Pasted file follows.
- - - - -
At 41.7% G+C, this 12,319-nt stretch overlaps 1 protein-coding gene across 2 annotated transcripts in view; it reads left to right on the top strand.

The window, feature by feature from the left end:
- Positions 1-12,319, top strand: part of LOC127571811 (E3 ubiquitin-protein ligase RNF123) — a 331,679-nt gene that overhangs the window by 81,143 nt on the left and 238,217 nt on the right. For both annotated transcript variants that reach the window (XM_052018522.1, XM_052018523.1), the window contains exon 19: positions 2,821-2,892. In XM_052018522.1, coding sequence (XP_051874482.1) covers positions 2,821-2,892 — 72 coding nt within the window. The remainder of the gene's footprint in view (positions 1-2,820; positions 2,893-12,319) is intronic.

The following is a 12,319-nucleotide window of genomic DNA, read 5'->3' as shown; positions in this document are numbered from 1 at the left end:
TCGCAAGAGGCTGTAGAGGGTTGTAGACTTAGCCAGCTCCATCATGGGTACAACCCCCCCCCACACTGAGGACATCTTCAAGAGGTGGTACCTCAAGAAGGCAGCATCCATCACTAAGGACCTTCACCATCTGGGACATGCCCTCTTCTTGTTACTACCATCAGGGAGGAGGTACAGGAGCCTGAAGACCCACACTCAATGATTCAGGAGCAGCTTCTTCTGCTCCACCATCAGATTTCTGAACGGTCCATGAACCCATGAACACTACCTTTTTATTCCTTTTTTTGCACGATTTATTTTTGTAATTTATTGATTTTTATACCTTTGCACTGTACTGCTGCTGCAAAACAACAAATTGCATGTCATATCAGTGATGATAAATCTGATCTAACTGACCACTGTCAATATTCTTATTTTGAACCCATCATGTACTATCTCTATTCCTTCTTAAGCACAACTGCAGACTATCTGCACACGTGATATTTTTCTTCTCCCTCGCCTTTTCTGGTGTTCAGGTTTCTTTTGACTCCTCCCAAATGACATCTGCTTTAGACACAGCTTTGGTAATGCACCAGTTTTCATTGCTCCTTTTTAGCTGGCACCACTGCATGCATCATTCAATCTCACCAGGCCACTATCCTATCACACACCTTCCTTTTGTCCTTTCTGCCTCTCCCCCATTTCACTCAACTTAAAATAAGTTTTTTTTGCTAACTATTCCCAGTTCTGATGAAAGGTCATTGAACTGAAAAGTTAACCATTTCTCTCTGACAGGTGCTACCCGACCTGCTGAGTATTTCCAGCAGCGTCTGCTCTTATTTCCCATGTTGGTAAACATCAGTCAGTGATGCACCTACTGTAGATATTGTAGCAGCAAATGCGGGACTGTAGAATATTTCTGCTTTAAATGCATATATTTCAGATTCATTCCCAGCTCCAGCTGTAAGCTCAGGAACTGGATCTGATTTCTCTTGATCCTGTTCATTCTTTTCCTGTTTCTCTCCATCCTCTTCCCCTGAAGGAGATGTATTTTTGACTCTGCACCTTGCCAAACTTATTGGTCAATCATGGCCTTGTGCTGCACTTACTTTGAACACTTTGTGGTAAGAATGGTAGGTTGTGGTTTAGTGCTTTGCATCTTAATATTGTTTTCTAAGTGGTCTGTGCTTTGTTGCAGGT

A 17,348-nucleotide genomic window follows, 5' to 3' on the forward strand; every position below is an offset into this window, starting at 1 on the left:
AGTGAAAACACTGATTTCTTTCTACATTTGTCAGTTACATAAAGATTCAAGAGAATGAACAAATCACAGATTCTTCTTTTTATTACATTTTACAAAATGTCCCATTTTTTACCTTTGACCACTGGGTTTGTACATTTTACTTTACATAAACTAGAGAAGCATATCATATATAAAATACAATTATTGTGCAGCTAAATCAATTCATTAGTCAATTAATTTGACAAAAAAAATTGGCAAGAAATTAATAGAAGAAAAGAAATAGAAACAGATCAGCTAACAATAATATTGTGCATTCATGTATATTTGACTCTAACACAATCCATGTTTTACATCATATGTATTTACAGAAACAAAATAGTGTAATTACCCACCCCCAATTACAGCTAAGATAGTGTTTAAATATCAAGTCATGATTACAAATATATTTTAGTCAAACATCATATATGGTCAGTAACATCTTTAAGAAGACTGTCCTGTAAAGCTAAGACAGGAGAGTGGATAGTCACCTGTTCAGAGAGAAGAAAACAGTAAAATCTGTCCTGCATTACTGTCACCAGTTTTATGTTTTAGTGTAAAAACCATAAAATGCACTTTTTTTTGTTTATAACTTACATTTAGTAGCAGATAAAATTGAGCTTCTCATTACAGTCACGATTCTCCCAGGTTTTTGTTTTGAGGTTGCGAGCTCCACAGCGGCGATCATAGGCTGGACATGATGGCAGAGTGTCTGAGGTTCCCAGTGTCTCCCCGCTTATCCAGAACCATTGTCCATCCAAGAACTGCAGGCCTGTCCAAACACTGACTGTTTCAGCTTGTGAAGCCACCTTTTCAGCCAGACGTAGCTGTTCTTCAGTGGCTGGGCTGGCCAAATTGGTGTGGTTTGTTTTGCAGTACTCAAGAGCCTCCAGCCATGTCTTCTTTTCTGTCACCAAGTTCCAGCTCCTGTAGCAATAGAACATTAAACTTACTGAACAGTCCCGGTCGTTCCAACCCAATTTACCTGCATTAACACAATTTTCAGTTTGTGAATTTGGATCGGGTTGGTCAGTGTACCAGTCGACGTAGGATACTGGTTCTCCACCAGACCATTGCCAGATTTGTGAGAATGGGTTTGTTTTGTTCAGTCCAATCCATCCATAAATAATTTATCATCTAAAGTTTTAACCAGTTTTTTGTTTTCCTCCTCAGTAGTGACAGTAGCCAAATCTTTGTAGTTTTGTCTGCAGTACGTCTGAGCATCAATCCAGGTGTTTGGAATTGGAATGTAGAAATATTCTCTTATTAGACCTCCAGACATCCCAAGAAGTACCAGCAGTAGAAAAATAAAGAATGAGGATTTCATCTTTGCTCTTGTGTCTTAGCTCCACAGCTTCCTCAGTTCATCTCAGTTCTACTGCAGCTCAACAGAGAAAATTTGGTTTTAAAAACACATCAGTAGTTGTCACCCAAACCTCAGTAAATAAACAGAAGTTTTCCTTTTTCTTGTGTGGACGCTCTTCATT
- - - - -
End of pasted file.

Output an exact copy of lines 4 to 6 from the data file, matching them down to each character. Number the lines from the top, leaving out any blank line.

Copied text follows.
The following is a 12,319-nucleotide window of genomic DNA, read 5'->3' as shown; positions in this document are numbered from 1 at the left end:
TCGCAAGAGGCTGTAGAGGGTTGTAGACTTAGCCAGCTCCATCATGGGTACAACCCCCCCCCACACTGAGGACATCTTCAAGAGGTGGTACCTCAAGAAGGCAGCATCCATCACTAAGGACCTTCACCATCTGGGACATGCCCTCTTCTTGTTACTACCATCAGGGAGGAGGTACAGGAGCCTGAAGACCCACACTCAATGATTCAGGAGCAGCTTCTTCTGCTCCACCATCAGATTTCTGAACGGTCCATGAACCCATGAACACTACCTTTTTATTCCTTTTTTTGCACGATTTATTTTTGTAATTTATTGATTTTTATACCTTTGCACTGTACTGCTGCTGCAAAACAACAAATTGCATGTCATATCAGTGATGATAAATCTGATCTAACTGACCACTGTCAATATTCTTATTTTGAACCCATCATGTACTATCTCTATTCCTTCTTAAGCACAACTGCAGACTATCTGCACACGTGATATTTTTCTTCTCCCTCGCCTTTTCTGGTGTTCAGGTTTCTTTTGACTCCTCCCAAATGACATCTGCTTTAGACACAGCTTTGGTAATGCACCAGTTTTCATTGCTCCTTTTTAGCTGGCACCACTGCATGCATCATTCAATCTCACCAGGCCACTATCCTATCACACACCTTCCTTTTGTCCTTTCTGCCTCTCCCCCATTTCACTCAACTTAAAATAAGTTTTTTTTGCTAACTATTCCCAGTTCTGATGAAAGGTCATTGAACTGAAAAGTTAACCATTTCTCTCTGACAGGTGCTACCCGACCTGCTGAGTATTTCCAGCAGCGTCTGCTCTTATTTCCCATGTTGGTAAACATCAGTCAGTGATGCACCTACTGTAGATATTGTAGCAGCAAATGCGGGACTGTAGAATATTTCTGCTTTAAATGCATATATTTCAGATTCATTCCCAGCTCCAGCTGTAAGCTCAGGAACTGGATCTGATTTCTCTTGATCCTGTTCATTCTTTTCCTGTTTCTCTCCATCCTCTTCCCCTGAAGGAGATGTATTTTTGACTCTGCACCTTGCCAAACTTATTGGTCAATCATGGCCTTGTGCTGCACTTACTTTGAACACTTTGTGGTAAGAATGGTAGGTTGTGGTTTAGTGCTTTGCATCTTAATATTGTTTTCTAAGTGGTCTGTGCTTTGTTGCAGGT

A 17,348-nucleotide genomic window follows, 5' to 3' on the forward strand; every position below is an offset into this window, starting at 1 on the left: